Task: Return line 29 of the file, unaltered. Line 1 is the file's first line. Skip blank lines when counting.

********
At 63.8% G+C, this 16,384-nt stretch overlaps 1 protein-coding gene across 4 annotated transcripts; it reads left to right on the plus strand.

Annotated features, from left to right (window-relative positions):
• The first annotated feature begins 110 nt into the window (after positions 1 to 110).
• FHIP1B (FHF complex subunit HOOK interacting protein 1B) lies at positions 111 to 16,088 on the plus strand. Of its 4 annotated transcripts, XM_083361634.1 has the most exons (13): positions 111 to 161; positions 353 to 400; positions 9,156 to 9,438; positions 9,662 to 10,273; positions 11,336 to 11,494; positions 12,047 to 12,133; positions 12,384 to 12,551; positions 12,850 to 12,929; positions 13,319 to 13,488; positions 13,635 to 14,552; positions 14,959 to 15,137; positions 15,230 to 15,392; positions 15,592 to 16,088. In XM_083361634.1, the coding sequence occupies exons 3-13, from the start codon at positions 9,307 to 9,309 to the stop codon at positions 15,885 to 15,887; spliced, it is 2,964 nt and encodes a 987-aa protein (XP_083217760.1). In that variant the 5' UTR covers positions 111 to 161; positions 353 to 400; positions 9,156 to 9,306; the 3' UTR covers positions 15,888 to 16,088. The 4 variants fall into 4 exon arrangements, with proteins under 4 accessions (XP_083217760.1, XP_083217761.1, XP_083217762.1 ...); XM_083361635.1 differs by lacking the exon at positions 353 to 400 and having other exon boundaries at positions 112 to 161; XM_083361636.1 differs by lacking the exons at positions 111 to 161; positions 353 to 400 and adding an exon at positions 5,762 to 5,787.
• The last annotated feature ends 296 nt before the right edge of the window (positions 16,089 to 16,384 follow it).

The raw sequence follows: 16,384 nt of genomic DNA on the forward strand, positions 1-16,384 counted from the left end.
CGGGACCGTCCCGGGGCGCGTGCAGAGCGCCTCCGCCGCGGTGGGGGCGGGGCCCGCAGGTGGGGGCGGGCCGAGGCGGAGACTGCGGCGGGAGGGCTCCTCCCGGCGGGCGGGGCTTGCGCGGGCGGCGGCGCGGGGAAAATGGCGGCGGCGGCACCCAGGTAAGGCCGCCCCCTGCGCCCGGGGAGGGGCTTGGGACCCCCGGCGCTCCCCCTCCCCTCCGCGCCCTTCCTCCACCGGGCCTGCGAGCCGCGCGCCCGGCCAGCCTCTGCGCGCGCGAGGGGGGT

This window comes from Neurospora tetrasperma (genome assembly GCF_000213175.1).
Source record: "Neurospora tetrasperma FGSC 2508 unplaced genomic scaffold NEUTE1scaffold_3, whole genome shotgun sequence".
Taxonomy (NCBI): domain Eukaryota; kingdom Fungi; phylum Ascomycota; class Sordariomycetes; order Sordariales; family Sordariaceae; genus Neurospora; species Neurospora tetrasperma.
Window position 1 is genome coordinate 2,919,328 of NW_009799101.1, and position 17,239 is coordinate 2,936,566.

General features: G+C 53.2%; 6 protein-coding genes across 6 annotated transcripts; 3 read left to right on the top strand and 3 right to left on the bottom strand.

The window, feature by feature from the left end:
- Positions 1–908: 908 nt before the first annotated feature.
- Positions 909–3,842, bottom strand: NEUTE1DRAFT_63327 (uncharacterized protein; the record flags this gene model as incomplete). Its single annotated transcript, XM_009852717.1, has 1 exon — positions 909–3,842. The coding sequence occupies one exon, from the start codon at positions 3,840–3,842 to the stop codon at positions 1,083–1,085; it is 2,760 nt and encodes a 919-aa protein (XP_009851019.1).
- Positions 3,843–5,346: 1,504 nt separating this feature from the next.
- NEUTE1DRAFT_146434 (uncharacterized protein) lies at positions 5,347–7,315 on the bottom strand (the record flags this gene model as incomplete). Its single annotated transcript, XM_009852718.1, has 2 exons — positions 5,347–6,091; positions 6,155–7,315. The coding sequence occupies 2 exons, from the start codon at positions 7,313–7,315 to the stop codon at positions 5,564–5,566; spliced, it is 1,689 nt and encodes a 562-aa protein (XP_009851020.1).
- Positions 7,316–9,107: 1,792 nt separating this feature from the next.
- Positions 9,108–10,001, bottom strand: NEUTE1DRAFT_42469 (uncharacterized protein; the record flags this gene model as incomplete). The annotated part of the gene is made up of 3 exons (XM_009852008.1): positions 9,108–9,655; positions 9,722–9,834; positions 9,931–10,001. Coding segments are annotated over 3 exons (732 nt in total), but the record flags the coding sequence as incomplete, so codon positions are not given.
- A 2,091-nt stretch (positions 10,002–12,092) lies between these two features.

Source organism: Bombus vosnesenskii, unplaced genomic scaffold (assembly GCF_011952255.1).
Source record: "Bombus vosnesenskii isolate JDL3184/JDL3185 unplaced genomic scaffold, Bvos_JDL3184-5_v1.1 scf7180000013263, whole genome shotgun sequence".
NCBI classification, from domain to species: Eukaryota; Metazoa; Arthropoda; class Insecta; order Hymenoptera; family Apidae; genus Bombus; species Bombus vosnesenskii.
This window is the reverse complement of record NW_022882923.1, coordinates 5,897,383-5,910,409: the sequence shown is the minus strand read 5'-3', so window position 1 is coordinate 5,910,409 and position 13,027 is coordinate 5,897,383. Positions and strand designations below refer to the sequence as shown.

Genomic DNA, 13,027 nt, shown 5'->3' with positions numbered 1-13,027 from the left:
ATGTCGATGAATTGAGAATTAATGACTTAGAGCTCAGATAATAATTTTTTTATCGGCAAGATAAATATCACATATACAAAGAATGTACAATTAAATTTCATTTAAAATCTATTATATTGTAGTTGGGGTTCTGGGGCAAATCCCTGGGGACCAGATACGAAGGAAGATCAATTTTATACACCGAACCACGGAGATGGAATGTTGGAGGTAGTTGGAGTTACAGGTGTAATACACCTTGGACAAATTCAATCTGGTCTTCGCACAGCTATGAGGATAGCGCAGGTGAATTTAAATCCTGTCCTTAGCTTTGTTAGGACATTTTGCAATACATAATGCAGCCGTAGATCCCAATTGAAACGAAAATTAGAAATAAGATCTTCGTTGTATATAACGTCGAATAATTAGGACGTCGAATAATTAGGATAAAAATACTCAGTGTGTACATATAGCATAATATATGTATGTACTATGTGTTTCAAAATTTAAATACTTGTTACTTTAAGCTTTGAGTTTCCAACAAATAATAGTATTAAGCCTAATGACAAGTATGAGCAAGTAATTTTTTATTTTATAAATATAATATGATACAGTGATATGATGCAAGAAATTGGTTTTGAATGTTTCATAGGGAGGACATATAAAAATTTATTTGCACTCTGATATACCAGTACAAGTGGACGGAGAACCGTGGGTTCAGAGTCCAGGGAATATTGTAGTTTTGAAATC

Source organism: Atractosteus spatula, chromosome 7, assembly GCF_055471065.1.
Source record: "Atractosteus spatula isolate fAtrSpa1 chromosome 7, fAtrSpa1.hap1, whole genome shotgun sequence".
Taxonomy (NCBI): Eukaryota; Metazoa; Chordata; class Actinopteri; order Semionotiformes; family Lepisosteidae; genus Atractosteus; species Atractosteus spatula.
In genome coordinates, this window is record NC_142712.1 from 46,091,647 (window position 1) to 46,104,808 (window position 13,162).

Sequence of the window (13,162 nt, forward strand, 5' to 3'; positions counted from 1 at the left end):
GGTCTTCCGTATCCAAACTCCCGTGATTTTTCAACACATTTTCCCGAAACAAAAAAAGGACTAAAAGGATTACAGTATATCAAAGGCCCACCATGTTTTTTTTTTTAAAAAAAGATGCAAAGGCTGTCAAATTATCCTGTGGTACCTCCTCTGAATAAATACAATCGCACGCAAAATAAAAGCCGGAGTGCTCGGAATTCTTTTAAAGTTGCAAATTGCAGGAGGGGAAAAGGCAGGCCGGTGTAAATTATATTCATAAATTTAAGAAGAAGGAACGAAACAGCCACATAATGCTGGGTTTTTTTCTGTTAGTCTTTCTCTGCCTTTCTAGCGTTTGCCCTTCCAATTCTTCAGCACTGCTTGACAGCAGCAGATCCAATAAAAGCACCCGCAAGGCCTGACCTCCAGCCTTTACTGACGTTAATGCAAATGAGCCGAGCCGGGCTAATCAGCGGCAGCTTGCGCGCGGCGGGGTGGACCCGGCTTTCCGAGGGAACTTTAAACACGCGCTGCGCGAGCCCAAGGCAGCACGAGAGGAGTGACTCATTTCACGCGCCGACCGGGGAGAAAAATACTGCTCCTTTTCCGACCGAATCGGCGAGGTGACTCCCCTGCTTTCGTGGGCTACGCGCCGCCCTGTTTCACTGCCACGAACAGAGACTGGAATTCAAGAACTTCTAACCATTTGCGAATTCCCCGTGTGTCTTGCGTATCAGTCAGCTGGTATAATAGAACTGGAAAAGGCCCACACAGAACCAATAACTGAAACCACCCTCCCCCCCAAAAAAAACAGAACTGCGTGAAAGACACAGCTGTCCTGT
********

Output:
Taxonomy (NCBI): Eukaryota; Metazoa; Chordata; class Actinopteri; order Semionotiformes; family Lepisosteidae; genus Atractosteus; species Atractosteus spatula.